by Sharon Rondeau
(Mar. 19, 2021) — A request for an en banc hearing of the U.S. Court of Appeals for the District of Columbia Circuit in a case challenging Kamala Harris’s constitutional eligibility to serve was denied on Thursday.
On February 5, a three-judge panel denied petitioner Robert C. Laity’s appeal, issuing a “show-cause” order as to why he should not be sanctioned over what the panel deemed a “frivolous” case with a clearly-defined outcome. On February 8, Laity argued that sanctions were not justifiable since his concern arises out of his desire to “protect the Presidency of the United States and the Vice-Presidency of the United States from usurpation.”
Laity contends that because neither of Harris’s parents was a U.S. citizen at the time of her birth in Oakland, CA in 1964, she is not a “natural born Citizen” as envisioned by the Founders when they wrote Article II, Section 1, clause 5 of the U.S. Constitution containing the qualifications for the president which were later imposed on all vice-presidential candidates by the 12th Amendment. “The evidence is overwhelming that Kamala Devi Harris is not the bona-fide Vice-President of the United States because she does not meet Article II and 12th Amendment criteria that she be a ‘Natural Born Citizen,’ Laity wrote in his reply to the court. “That this court suggested sua sponte that my appeal is ‘frivolous’ (that there is no serious purpose or value) in trying to ensure that our highest offices are not breached gives me great cause for concern.”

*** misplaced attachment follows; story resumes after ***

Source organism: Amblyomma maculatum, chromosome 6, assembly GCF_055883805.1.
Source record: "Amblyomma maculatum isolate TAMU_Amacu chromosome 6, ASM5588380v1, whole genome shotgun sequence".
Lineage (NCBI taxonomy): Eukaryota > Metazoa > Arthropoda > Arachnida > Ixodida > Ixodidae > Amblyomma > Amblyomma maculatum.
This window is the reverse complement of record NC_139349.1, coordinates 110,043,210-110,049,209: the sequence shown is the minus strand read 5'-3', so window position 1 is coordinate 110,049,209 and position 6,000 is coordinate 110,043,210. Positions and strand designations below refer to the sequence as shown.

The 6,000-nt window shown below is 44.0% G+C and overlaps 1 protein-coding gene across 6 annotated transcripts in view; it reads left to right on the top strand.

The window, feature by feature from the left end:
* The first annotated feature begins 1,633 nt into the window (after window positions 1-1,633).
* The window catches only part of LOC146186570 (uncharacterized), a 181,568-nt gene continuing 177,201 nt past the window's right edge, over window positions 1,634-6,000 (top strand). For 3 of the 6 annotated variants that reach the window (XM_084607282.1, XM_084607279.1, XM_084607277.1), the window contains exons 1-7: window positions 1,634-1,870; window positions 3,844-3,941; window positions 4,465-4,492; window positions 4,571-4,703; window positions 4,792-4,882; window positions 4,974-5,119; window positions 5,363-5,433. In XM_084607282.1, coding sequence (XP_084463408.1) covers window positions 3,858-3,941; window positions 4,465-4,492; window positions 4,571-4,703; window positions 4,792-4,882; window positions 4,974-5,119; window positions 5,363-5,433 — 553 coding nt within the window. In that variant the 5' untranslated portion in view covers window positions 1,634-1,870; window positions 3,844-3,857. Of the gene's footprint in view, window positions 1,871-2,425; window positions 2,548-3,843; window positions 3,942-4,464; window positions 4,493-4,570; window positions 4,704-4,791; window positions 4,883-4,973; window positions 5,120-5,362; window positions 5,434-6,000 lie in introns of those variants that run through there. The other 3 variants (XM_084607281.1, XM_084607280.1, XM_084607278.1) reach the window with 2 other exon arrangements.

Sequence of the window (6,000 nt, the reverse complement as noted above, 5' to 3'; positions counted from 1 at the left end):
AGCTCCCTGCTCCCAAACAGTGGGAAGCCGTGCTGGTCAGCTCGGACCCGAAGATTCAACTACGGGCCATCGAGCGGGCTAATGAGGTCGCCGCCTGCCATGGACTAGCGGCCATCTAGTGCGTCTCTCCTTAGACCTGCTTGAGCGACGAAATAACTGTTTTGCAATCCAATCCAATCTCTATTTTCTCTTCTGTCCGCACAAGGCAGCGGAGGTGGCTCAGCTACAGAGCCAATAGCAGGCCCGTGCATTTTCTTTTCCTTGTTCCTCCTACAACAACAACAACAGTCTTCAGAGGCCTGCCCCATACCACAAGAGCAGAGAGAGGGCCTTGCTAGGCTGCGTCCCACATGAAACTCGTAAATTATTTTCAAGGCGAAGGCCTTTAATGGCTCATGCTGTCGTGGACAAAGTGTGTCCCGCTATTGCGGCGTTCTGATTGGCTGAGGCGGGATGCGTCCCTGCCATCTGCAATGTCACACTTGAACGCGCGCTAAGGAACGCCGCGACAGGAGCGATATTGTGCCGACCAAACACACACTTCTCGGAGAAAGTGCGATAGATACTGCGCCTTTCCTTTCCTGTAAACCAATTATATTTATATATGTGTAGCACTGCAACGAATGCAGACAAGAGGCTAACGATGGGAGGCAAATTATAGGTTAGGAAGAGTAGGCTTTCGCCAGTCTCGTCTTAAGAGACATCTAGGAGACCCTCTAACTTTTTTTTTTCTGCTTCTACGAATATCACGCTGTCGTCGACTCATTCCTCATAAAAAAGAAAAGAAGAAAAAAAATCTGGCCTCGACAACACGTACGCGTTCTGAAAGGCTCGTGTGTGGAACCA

In Thursday’s order, the three-judge panel ordered that “the order to show cause be discharged” without sanctions but that “Laity’s response to this court’s order to show cause does not challenge the district court’s ruling that he lacks standing. He has therefore failed to demonstrate that his appeal is not frivolous.”
“Although the court declines to impose sanctions in this instance, Laity is forewarned that this court will not hesitate to grant a motion for sanctions against him, or impose sanctions on its own motion, in any of his future appeals, if warranted,” the court warned.
The order denying an en banc rehearing consists of one sentence:
Upon consideration of the petition for rehearing en banc, and the absence of a request by any member of the court for a vote, it is
ORDERED that the petition be denied.